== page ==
Thursday, June 19, 2008

When You Need to Be "De-Slobbed"

Q. I am not an organized person. I forget things, lose things, and keep a sloppy desk. I am good at what I do, however, and I have climbed the organization ladder rapidly. Now I need to hire an assistant. How do I hire someone who I won’t drive crazy with my behavior?

A. It sounds like you are a creative spirit, but could use some skills and coaching in the how to organize yourself and delegate properly. After hiring your assistant, you at risk for leaping between the extremes of refusing to delegate tasks to delegating wildly, sloppily, and hastily. The employee you hire will be the most important person in your business life. Assuming you don’t make dramatic changes, he or she will have to be very good at running behind, scooping up the pieces, and making sure initiatives get implemented. This key person has to cheerfully accept all this responsibility and, often, may have to practically read your mind. This is okay if the employee you hire loves this role. Some do. Other’s love it, but become controlling and manipulative because the supervisor cedes too much authority without accountability. Making some key changes now will set the stage for a gratifying relationship with your new hire.

Tuesday, June 3, 2008

Supervisors: Job Strain versus Job Stress

Q. One of my employees has returned to work following a heart attack. Is there anything I can do to help him not have another one? This is a pretty high stress environment. Should I talk him into reducing his hours? I don’t want to him to collapse here.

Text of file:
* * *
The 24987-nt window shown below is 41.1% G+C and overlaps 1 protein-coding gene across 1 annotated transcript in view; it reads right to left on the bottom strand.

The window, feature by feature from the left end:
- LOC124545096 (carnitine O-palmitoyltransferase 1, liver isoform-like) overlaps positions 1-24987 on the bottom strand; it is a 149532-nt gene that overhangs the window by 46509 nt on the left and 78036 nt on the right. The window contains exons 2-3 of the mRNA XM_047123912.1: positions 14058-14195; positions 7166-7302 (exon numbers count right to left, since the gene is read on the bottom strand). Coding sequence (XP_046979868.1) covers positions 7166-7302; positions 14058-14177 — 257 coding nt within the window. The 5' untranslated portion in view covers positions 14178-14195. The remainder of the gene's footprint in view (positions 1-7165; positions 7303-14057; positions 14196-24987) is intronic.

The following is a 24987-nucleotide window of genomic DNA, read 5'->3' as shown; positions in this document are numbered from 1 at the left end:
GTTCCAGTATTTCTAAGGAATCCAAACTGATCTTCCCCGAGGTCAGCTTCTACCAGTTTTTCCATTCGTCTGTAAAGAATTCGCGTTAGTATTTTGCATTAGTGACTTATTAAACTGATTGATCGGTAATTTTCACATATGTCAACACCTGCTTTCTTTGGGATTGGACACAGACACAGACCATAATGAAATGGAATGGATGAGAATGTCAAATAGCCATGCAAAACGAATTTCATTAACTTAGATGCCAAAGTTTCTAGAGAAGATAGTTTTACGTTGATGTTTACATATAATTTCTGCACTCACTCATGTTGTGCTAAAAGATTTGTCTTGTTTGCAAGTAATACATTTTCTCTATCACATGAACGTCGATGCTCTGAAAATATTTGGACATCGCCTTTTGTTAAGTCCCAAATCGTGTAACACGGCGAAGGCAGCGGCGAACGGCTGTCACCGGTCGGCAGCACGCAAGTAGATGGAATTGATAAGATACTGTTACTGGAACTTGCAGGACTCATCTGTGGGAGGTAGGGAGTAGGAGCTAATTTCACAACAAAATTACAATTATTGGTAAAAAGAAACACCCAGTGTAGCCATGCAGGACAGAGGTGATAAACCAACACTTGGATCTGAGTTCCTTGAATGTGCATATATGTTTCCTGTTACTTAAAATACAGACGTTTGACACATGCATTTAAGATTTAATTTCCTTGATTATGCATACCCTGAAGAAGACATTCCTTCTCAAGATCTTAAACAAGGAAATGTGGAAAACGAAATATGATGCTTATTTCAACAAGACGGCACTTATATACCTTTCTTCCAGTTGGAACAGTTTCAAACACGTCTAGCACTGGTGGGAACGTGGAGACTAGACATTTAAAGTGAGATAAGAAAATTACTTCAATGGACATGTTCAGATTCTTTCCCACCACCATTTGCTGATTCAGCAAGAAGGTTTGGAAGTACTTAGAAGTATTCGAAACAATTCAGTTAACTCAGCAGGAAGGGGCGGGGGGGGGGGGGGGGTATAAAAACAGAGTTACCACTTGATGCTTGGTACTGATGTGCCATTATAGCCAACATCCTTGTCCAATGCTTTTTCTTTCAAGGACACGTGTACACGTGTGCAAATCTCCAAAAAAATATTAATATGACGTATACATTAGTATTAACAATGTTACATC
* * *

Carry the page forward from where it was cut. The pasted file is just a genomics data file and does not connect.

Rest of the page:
A. Your employee should let you know if he needs any help from the organization to support his recovery, but you can also ask how best to support him. Almost all jobs include stress. Beyond stress, is something called "job strain." Job strain is high psychological demand from work pressure combined with little ability to control it. (Feeling trapped like a rat is a good way to describe it.) Some research has shown job strain as a factor in the recurrence of heart attacks. In Japan, the word "karoshi" means "death from work." It is a widely studied social concern. To reduce job strain on employees, try reducing psychological pressure of work demands. If possible, increase the employee's control and decision making over those work demands. What about the long hours? In some studies, long work hours alone were not associated with recurrent cardiovascular events, only job strain. (Journal of Occupational Health, No. 45, 2005.)